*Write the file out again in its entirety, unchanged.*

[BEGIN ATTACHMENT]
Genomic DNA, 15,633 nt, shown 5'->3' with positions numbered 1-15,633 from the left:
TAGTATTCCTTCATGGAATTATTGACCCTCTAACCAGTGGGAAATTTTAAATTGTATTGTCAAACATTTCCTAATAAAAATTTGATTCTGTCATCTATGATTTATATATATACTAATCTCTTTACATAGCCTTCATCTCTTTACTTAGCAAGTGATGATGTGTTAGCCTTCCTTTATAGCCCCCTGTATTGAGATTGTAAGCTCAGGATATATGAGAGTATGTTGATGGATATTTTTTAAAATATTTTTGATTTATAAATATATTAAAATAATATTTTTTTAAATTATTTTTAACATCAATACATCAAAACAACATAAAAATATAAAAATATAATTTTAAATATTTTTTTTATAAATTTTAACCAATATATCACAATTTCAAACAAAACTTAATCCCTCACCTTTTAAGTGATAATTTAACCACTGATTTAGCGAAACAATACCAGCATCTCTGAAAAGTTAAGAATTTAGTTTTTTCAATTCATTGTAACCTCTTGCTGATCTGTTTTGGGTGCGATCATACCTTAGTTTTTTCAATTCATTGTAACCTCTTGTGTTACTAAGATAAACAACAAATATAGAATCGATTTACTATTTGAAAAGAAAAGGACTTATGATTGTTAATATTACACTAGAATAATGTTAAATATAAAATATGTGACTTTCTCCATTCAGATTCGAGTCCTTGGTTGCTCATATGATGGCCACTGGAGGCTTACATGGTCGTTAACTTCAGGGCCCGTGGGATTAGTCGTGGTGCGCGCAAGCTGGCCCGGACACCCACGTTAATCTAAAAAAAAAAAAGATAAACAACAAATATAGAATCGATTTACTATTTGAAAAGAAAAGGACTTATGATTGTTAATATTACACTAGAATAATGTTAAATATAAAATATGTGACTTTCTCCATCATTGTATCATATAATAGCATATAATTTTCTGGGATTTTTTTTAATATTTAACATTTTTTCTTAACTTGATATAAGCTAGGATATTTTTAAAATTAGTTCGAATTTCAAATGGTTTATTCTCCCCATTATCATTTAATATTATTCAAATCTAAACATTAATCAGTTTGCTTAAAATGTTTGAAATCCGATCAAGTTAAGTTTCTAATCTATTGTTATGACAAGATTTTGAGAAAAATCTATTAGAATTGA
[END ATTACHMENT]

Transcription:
Genomic DNA, 15,633 nt, shown 5'->3' with positions numbered 1-15,633 from the left:
TAGTATTCCTTCATGGAATTATTGACCCTCTAACCAGTGGGAAATTTTAAATTGTATTGTCAAACATTTCCTAATAAAAATTTGATTCTGTCATCTATGATTTATATATATACTAATCTCTTTACATAGCCTTCATCTCTTTACTTAGCAAGTGATGATGTGTTAGCCTTCCTTTATAGCCCCCTGTATTGAGATTGTAAGCTCAGGATATATGAGAGTATGTTGATGGATATTTTTTAAAATATTTTTGATTTATAAATATATTAAAATAATATTTTTTTAAATTATTTTTAACATCAATACATCAAAACAACATAAAAATATAAAAATATAATTTTAAATATTTTTTTTATAAATTTTAACCAATATATCACAATTTCAAACAAAACTTAATCCCTCACCTTTTAAGTGATAATTTAACCACTGATTTAGCGAAACAATACCAGCATCTCTGAAAAGTTAAGAATTTAGTTTTTTCAATTCATTGTAACCTCTTGCTGATCTGTTTTGGGTGCGATCATACCTTAGTTTTTTCAATTCATTGTAACCTCTTGTGTTACTAAGATAAACAACAAATATAGAATCGATTTACTATTTGAAAAGAAAAGGACTTATGATTGTTAATATTACACTAGAATAATGTTAAATATAAAATATGTGACTTTCTCCATTCAGATTCGAGTCCTTGGTTGCTCATATGATGGCCACTGGAGGCTTACATGGTCGTTAACTTCAGGGCCCGTGGGATTAGTCGTGGTGCGCGCAAGCTGGCCCGGACACCCACGTTAATCTAAAAAAAAAAAAGATAAACAACAAATATAGAATCGATTTACTATTTGAAAAGAAAAGGACTTATGATTGTTAATATTACACTAGAATAATGTTAAATATAAAATATGTGACTTTCTCCATCATTGTATCATATAATAGCATATAATTTTCTGGGATTTTTTTTAATATTTAACATTTTTTCTTAACTTGATATAAGCTAGGATATTTTTAAAATTAGTTCGAATTTCAAATGGTTTATTCTCCCCATTATCATTTAATATTATTCAAATCTAAACATTAATCAGTTTGCTTAAAATGTTTGAAATCCGATCAAGTTAAGTTTCTAATCTATTGTTATGACAAGATTTTGAGAAAAATCTATTAGAATTGA